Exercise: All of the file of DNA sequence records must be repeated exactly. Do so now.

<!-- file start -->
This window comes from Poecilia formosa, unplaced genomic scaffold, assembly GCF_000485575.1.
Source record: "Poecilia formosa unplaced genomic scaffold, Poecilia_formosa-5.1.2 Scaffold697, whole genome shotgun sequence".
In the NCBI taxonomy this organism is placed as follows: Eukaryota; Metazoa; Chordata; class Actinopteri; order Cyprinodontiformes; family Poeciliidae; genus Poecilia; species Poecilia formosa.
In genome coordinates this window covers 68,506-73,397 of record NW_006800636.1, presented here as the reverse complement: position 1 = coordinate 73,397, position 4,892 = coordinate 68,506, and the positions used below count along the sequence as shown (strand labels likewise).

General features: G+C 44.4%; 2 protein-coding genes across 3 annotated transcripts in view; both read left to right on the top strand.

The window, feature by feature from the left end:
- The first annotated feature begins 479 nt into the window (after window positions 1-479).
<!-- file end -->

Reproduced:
This window comes from Poecilia formosa, unplaced genomic scaffold, assembly GCF_000485575.1.
Source record: "Poecilia formosa unplaced genomic scaffold, Poecilia_formosa-5.1.2 Scaffold697, whole genome shotgun sequence".
In the NCBI taxonomy this organism is placed as follows: Eukaryota; Metazoa; Chordata; class Actinopteri; order Cyprinodontiformes; family Poeciliidae; genus Poecilia; species Poecilia formosa.
In genome coordinates this window covers 68,506-73,397 of record NW_006800636.1, presented here as the reverse complement: position 1 = coordinate 73,397, position 4,892 = coordinate 68,506, and the positions used below count along the sequence as shown (strand labels likewise).

General features: G+C 44.4%; 2 protein-coding genes across 3 annotated transcripts in view; both read left to right on the top strand.

The window, feature by feature from the left end:
- The first annotated feature begins 479 nt into the window (after window positions 1-479).